American Depository Receipts (ADRs)

What is an ADR?

An ADR is a stock certificate, denominated in US dollars, issued by a US based bank or broker. It represents a specific number of shares, usually one, in a foreign company’s stock i.e. a company that is not listed on a US stock exchange.

ADRs are listed and are tradeable on a US stock exchange such as the NYSE and trade in an equivalent way to any US based stock.

Why trade an ADR?

An ADR enables US investors to gain exposure to foreign stocks without the complication of trading on foreign exchanges. Also, because ADRs are priced in US dollars and their dividends are paid in US dollars, investors do not need to deal with foreign exchange conversions.

In addition, foreign companies find them beneficial as they can attract US based investors without needing to list on a US based stock exchange.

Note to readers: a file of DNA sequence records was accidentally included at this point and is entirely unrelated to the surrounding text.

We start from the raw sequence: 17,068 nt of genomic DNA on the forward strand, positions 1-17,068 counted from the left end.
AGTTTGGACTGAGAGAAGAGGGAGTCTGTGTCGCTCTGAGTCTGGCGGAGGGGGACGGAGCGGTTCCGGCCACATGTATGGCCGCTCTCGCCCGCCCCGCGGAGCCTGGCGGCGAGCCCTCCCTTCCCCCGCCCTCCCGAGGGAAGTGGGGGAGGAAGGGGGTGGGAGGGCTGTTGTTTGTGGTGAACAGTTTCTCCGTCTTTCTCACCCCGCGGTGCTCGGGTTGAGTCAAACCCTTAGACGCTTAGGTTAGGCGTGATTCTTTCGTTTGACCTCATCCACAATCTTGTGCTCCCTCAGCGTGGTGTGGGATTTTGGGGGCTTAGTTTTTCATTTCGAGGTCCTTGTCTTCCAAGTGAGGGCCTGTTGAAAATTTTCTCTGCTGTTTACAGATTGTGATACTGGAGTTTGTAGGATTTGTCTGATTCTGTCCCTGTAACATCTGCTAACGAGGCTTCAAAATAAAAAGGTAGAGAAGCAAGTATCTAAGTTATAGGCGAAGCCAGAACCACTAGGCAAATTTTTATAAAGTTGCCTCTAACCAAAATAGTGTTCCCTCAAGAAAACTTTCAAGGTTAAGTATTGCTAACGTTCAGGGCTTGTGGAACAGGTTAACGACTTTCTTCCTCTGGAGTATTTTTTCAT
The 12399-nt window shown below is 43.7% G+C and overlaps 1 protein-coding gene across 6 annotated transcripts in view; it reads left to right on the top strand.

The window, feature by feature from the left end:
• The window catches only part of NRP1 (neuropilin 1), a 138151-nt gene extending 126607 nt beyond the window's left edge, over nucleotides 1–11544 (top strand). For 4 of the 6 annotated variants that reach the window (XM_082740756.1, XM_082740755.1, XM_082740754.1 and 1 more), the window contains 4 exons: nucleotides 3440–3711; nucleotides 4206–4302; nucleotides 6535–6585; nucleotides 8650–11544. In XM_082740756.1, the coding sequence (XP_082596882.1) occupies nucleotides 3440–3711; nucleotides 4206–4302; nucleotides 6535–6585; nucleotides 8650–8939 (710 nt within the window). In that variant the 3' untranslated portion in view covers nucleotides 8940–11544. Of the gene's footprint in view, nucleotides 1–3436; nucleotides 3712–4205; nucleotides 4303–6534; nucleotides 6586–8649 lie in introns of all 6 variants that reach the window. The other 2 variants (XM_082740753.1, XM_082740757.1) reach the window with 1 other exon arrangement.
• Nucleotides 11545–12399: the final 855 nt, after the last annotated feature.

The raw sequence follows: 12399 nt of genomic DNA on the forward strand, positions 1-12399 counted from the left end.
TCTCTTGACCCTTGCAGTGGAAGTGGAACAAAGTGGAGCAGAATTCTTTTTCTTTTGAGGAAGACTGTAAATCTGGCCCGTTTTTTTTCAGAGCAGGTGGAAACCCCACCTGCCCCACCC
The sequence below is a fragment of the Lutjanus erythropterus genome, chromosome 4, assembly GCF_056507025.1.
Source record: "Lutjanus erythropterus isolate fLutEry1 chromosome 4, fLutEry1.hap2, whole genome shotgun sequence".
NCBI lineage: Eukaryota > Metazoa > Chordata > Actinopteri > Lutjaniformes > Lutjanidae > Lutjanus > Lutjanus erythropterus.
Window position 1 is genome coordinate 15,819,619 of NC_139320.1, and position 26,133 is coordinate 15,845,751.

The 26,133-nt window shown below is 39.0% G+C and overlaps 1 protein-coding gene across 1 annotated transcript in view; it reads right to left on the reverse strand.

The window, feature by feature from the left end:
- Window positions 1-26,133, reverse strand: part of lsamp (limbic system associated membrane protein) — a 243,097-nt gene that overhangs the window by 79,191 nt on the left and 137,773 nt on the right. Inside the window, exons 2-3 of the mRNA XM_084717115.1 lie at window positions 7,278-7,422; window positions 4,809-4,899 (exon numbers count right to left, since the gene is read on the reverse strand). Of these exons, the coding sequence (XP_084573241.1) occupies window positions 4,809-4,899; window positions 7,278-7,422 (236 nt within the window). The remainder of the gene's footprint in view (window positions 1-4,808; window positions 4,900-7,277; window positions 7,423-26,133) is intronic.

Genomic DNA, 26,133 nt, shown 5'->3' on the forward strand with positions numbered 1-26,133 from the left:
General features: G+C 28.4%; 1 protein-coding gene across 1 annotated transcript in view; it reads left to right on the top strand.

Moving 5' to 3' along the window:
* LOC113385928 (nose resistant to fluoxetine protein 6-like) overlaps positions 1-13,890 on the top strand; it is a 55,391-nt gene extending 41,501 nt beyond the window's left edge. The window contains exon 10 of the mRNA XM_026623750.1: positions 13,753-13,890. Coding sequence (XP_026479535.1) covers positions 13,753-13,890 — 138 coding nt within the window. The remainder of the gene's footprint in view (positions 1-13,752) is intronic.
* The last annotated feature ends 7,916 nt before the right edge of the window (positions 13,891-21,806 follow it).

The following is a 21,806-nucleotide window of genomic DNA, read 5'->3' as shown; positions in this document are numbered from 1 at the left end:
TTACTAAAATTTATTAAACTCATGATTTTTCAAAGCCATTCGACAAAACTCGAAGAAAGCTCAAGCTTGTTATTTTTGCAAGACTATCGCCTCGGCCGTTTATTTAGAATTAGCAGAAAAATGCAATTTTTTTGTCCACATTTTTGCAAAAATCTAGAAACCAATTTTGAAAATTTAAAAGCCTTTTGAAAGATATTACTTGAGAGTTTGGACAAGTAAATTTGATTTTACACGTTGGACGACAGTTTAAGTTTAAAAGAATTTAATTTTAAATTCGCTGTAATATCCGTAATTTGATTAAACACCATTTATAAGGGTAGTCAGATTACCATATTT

How to retrieve ADR prices in Excel

The Excel Price Feed Add-in provides access to ADR prices via the Yahoo Finance connector.

We can find the ADR ticker/symbol using the built-in search function.

For example, below we are searching for the SAP ADR. SAP is a German software company listed on the German stock exchange but not listed in the US:

Searching for the SAP ADR in Excel Price Feed

Here we can see both the German listed stock (SAP.DE on the GER Exchange) as well as the ADR (SAP) listed on the NYSE (NYQ Exchange).

ADRs are treated like regular US stocks, so for example to request the current price of the SAP ADR we use the following Excel formula:

=EPF.Yahoo.Price("SAP")

Which gives the following result in Excel:

SAP ADR stock price in Excel

I hope this gives a good overviews of ADRs and how to easily retrieve ADR data in Excel.